Onboard Sensors

Because the main objective of this project is to develop and test algorithms and hardware for driver assistance and safety, the AtlasCAR is equipped with a broad range of sensing technologies. The onboard sensors are meant to perceive not only what is happening in the environment, but also within the vehicle.

sensor group

Stereo Head

Foveated Vision


pt grey xb3 flea pt grey A320
This sensor uses two cameras separated by a known baseline and with calibrated optics. In this case two baselines are available, a short and a long to be used depending on whether the regions of interest are close or far, respectively. The algorithm used to generate a 3D representation applies epipolar search to match pixel properties, and an inverse perspective projection to determine coordinates in space. The 1280 by 960 frames are available at a rate of 15 fps and are transferred via firewire interface and the algorithm runs on the PC. This sensor is composed of two similar cameras, one sitting atop the other, fitted with different optics. Each of these has different viewing angles and focal distances, one has wide angle and the other, the foveal, has a narrow view and thus provides greater detail. This sensor is used to test vision based attention mechanisms and thus is mounted on a pan-tilt unit, controlled so that the image projected onto the fovea camera always contains the supposed region of interest, and then it is analyzed in detail. The supposed region of interest on the other hand is always determined from the image captured by the camera fitted with the wide angle lens, thus reducing the computational burden. The two 1032 by 776 pixel frame rate is 30 fps and are transferred via firewire interface. The infrared camera is used to allow for safer driving during periods of the day when lighting is insufficient for standard cameras. This sensor captures electromagnetic waves in the infrared region and with it one can more easily detect a person or hot blooded pet. The 320 by 240 frame rate is 9 fps and has been transferred over Ethernet via real time streaming protocol in MP4 format.



Hokuyo UTM-30LX inhouse 3D laser
A small laser scanner, which uses the principle of a continuous, frequency modulated, wave is located at the front of the vehicle. At a low level, it allows for immediate detection of obstacles in front of the vehicle that are sectioned by the scanning plane, at a higher level it is possible to use this sensor to determine the presence of, to follow and predict the motion of objects which meanwhile are classified. Scanning is performed by a rotating mirror and the rate is 40 Hz and the field of view is 270º at a distance up to 30 m but depends greatly on the incident solar radiation. This is a custom sensor, based on a commercial 2D range finder, which uses the time-of-flight principle. The 2D scanner can be configured to provide different resolutions and fields of view. Other than distance to the object, it can also provide the strength of the received signal, which for a given strength of the laser pulse is a rough indication of color. The team generally sets the field of view to 100º, with 0.25º resolution. The scanner is then rotated about an external axis to form a 3D conical field of view. With the said configuration, the 2D scanner is providing measurements at 18 Hz and the full rotation, which can be considered a 3D measurement rate, is usually set to 1.5 Hz and nominal distances up to 30 m. Though data rate is relatively low for a final application, this sensor already provides very interesting data which can be processed to determine geometrical properties of the environment.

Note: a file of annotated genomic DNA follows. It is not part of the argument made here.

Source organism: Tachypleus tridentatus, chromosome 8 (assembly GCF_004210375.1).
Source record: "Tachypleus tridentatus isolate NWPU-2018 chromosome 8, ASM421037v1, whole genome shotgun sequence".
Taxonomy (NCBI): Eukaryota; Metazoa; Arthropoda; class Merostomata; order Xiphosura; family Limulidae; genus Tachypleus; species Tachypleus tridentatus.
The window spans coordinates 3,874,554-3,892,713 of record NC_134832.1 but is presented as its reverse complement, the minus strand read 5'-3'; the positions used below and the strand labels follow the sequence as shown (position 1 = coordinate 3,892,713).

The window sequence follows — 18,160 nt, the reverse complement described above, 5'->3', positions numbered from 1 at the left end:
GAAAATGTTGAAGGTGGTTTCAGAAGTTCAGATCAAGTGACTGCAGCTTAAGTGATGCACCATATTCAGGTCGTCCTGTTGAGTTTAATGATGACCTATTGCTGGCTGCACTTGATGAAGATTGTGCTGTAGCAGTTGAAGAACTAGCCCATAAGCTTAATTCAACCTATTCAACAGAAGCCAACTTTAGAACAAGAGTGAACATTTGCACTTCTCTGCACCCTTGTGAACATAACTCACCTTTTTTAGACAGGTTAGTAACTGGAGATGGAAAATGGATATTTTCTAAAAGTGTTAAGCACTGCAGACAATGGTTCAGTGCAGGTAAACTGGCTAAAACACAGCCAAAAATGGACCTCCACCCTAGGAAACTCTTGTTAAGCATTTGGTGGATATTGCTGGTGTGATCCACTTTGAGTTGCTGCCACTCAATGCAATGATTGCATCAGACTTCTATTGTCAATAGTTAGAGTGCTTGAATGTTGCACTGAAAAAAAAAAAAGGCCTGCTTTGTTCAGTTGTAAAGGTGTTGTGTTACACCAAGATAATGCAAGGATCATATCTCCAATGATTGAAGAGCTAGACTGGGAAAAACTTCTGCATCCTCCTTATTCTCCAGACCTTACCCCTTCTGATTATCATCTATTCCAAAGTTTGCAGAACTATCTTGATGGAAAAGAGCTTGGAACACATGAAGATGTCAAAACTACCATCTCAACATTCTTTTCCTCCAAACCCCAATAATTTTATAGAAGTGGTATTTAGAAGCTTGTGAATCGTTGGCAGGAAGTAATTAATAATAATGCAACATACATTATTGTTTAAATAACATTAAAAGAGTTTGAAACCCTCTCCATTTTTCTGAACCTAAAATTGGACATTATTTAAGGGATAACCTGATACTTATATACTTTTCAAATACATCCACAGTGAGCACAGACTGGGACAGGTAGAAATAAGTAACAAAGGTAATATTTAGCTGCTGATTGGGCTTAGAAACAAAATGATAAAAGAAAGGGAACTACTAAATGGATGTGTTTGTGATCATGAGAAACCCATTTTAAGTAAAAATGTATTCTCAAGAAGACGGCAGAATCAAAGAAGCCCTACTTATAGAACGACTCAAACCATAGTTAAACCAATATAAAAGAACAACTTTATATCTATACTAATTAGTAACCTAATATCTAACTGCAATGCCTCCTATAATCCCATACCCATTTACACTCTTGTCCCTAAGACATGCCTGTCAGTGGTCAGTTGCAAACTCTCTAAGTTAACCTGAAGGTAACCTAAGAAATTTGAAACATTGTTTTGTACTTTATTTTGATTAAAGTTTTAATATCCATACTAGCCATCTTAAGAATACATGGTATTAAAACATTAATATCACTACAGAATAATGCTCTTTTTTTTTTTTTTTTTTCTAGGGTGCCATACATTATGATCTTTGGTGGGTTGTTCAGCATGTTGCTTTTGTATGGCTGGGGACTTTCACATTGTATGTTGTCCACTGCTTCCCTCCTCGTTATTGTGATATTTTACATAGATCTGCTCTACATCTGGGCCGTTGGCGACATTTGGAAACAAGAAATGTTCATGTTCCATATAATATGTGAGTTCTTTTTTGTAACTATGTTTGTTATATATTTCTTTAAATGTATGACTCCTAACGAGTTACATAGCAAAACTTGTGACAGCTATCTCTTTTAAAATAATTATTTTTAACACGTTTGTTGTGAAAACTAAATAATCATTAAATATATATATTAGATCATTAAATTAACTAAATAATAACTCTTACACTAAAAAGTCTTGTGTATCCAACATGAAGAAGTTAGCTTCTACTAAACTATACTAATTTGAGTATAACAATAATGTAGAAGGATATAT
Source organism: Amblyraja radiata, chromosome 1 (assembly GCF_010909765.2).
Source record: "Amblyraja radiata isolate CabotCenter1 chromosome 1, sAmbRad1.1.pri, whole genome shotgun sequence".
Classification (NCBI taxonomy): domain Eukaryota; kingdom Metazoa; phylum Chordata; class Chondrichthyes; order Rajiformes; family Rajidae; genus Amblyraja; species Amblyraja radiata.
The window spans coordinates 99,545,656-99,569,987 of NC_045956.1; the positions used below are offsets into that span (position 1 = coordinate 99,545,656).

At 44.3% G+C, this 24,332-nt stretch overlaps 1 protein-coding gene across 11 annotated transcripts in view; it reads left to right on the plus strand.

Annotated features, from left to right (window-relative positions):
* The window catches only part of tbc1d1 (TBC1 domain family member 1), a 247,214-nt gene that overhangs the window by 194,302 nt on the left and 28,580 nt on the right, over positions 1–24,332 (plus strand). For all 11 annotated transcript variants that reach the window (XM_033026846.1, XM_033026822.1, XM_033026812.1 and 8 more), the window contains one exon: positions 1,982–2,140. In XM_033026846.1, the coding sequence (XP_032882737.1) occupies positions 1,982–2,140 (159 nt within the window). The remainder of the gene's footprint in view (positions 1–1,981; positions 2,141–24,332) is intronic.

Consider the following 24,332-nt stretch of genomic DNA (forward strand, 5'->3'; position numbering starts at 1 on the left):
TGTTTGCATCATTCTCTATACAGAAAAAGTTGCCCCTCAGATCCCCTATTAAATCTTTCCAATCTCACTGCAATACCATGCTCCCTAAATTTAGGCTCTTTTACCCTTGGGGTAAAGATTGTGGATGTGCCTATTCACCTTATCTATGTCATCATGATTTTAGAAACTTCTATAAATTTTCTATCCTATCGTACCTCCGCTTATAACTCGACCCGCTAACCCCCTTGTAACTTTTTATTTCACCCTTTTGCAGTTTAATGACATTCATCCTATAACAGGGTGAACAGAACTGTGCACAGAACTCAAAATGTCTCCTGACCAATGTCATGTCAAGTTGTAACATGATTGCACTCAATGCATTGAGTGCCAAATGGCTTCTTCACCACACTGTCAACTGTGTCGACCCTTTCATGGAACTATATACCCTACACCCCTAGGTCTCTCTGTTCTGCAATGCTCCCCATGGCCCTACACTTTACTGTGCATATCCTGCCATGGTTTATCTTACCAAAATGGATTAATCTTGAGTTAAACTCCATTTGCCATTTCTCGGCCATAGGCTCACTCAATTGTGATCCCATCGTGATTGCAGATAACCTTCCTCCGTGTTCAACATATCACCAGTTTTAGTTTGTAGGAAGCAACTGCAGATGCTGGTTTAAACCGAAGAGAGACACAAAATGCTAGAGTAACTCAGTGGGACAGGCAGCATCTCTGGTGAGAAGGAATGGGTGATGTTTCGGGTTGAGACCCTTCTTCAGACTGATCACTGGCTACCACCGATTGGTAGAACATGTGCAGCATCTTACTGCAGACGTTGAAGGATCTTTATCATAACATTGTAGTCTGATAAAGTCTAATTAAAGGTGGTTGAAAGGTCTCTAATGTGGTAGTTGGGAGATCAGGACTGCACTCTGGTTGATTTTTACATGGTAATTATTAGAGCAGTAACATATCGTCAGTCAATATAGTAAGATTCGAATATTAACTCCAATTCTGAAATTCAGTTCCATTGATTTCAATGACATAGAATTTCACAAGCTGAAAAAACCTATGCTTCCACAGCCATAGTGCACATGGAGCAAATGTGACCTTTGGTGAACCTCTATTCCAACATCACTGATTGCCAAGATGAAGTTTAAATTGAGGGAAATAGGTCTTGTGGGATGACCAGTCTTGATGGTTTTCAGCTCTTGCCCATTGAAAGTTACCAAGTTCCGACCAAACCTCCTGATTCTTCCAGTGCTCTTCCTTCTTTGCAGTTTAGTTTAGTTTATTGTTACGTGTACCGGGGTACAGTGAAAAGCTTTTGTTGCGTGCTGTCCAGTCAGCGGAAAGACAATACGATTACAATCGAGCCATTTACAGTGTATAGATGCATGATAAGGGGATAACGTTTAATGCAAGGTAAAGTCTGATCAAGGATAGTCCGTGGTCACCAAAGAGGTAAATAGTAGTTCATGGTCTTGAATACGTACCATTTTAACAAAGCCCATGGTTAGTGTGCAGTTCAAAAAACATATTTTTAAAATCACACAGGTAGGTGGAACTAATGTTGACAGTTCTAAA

Pedal Sensors


flea pt grey Magellan Sprotrak Pro
The actuation of the pedals is sensed by the combined use of 3D low frequency MEMS accelerometers accelerometers . Each pedal has an accelerometer fixed to it and there is an additional accelerometer fixed to the car’s structure, just beneath the pedals, thus enabling one to determine the relative angle by use of the acceleration of gravity. This set has been designed by the team and each board has dimensions of only 12×21.2×5.5 mm. The sensor set has already been tested at an acquisition rate of 10 Hz, but further developments will increase the rate to 50 Hz. This sensor is actually the combined use of a MEMS IMU and a GPS receiver . The first sensor is comprised of three orthogonally fixed accelerometers, three magnetometers and three angular rate sensors, allowing for dead-reckoning during absence of adequate GPS signals. Good GPS reception allows for the correction of the accelerometer bias which otherwise tends to induce large drift into the estimated positions. Though determining the exact position of the vehicle is not important in our case, egomotion compensation is necessary for correct perception of the environment. Whilst the installed GPS receiver alone can only provide position and speed over ground at a rate of 1 Hz, the fused sensor set can present corrected measurements at 100 Hz.